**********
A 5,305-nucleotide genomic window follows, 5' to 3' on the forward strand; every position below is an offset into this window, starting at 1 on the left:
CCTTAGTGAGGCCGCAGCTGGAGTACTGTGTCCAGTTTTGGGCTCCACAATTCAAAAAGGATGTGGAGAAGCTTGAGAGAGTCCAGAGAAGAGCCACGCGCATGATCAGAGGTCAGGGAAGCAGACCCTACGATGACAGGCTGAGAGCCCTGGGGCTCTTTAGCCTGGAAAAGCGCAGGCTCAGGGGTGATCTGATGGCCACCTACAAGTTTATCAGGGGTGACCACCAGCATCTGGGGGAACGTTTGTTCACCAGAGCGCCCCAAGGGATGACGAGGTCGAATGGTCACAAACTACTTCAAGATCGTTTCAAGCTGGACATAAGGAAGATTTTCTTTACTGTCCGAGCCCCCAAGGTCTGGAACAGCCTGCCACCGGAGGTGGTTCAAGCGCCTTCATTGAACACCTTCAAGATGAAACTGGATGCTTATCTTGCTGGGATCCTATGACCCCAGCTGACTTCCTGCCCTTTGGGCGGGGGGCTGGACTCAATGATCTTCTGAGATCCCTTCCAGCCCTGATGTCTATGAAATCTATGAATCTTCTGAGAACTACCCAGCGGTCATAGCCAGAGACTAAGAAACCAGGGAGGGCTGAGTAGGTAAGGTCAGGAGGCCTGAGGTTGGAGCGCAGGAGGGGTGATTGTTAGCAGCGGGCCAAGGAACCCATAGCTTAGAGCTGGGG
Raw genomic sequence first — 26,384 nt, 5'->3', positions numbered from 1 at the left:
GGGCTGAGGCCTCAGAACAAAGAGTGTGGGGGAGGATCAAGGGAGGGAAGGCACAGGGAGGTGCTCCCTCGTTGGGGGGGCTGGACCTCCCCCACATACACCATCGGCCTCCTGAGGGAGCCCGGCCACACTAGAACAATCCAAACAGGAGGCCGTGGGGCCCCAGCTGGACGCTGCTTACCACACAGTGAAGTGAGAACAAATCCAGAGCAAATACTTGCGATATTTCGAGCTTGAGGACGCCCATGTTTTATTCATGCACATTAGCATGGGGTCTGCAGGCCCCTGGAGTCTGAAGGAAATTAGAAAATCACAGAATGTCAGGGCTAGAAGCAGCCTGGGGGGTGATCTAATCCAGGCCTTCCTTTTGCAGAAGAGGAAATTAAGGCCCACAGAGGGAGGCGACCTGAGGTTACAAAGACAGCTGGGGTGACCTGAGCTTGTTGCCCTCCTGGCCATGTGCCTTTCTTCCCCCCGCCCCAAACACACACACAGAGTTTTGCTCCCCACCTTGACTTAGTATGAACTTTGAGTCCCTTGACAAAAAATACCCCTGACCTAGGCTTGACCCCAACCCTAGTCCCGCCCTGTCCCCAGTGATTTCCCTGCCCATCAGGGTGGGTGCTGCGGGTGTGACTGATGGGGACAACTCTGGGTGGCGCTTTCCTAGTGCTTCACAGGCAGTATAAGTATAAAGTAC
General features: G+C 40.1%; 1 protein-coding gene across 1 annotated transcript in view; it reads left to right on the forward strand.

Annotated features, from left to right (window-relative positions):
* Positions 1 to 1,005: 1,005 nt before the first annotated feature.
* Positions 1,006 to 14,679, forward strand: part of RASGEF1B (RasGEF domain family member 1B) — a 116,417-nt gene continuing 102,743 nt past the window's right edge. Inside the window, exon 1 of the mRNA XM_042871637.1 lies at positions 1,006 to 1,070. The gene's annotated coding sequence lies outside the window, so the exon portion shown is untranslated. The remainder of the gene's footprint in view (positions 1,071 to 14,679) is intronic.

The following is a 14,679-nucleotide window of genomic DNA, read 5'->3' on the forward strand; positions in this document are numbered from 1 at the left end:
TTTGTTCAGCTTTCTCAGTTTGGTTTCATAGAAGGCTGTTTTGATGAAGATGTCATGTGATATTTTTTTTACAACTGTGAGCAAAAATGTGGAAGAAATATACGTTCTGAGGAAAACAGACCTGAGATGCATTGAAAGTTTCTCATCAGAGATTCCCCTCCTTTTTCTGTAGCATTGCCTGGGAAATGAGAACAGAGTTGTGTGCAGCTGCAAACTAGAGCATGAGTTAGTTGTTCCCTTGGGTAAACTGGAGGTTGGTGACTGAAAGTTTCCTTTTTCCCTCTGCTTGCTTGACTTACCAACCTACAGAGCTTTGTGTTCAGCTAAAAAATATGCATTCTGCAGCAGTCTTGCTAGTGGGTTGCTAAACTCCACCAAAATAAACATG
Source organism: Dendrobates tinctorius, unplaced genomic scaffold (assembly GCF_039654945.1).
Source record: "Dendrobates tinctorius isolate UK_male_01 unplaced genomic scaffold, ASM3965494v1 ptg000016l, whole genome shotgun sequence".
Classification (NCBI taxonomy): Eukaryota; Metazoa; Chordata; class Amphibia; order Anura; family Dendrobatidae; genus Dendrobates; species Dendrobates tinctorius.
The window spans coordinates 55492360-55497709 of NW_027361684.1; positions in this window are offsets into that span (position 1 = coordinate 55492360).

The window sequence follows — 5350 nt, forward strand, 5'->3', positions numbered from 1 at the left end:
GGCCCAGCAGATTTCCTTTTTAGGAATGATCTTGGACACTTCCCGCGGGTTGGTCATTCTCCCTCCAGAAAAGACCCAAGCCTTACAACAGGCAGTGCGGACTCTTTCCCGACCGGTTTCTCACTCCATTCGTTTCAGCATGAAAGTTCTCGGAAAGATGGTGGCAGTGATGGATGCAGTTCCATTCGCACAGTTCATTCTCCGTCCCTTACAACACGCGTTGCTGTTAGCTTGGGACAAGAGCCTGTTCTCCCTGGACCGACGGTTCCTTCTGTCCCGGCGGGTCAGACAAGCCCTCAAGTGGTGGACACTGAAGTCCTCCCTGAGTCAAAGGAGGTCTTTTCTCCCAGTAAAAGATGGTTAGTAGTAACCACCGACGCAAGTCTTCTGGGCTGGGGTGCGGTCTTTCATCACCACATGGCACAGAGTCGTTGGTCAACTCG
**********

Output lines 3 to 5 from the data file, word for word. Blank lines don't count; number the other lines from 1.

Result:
Raw genomic sequence first — 26,384 nt, 5'->3', positions numbered from 1 at the left:
GGGCTGAGGCCTCAGAACAAAGAGTGTGGGGGAGGATCAAGGGAGGGAAGGCACAGGGAGGTGCTCCCTCGTTGGGGGGGCTGGACCTCCCCCACATACACCATCGGCCTCCTGAGGGAGCCCGGCCACACTAGAACAATCCAAACAGGAGGCCGTGGGGCCCCAGCTGGACGCTGCTTACCACACAGTGAAGTGAGAACAAATCCAGAGCAAATACTTGCGATATTTCGAGCTTGAGGACGCCCATGTTTTATTCATGCACATTAGCATGGGGTCTGCAGGCCCCTGGAGTCTGAAGGAAATTAGAAAATCACAGAATGTCAGGGCTAGAAGCAGCCTGGGGGGTGATCTAATCCAGGCCTTCCTTTTGCAGAAGAGGAAATTAAGGCCCACAGAGGGAGGCGACCTGAGGTTACAAAGACAGCTGGGGTGACCTGAGCTTGTTGCCCTCCTGGCCATGTGCCTTTCTTCCCCCCGCCCCAAACACACACACAGAGTTTTGCTCCCCACCTTGACTTAGTATGAACTTTGAGTCCCTTGACAAAAAATACCCCTGACCTAGGCTTGACCCCAACCCTAGTCCCGCCCTGTCCCCAGTGATTTCCCTGCCCATCAGGGTGGGTGCTGCGGGTGTGACTGATGGGGACAACTCTGGGTGGCGCTTTCCTAGTGCTTCACAGGCAGTATAAGTATAAAGTAC
General features: G+C 40.1%; 1 protein-coding gene across 1 annotated transcript in view; it reads left to right on the forward strand.